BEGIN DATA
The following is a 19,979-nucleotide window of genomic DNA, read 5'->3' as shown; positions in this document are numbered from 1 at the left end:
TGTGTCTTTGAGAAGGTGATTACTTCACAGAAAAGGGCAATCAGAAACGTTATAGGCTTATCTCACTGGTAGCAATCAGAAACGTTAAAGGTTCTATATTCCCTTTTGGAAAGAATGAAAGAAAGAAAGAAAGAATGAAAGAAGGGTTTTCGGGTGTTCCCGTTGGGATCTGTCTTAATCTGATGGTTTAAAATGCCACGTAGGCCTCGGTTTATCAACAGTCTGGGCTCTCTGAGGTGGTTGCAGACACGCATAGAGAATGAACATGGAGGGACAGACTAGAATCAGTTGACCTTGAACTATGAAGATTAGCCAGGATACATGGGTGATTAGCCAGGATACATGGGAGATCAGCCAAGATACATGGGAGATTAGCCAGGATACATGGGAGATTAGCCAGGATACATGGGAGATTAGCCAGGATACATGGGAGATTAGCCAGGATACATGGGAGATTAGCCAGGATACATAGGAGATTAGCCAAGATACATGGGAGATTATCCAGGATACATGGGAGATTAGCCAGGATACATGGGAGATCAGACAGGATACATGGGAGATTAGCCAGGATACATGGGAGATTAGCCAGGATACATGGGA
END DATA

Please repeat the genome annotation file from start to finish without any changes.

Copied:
The following is a 19,979-nucleotide window of genomic DNA, read 5'->3' as shown; positions in this document are numbered from 1 at the left end:
TGTGTCTTTGAGAAGGTGATTACTTCACAGAAAAGGGCAATCAGAAACGTTATAGGCTTATCTCACTGGTAGCAATCAGAAACGTTAAAGGTTCTATATTCCCTTTTGGAAAGAATGAAAGAAAGAAAGAAAGAATGAAAGAAGGGTTTTCGGGTGTTCCCGTTGGGATCTGTCTTAATCTGATGGTTTAAAATGCCACGTAGGCCTCGGTTTATCAACAGTCTGGGCTCTCTGAGGTGGTTGCAGACACGCATAGAGAATGAACATGGAGGGACAGACTAGAATCAGTTGACCTTGAACTATGAAGATTAGCCAGGATACATGGGTGATTAGCCAGGATACATGGGAGATCAGCCAAGATACATGGGAGATTAGCCAGGATACATGGGAGATTAGCCAGGATACATGGGAGATTAGCCAGGATACATGGGAGATTAGCCAGGATACATGGGAGATTAGCCAGGATACATAGGAGATTAGCCAAGATACATGGGAGATTATCCAGGATACATGGGAGATTAGCCAGGATACATGGGAGATCAGACAGGATACATGGGAGATTAGCCAGGATACATGGGAGATTAGCCAGGATACATGGGA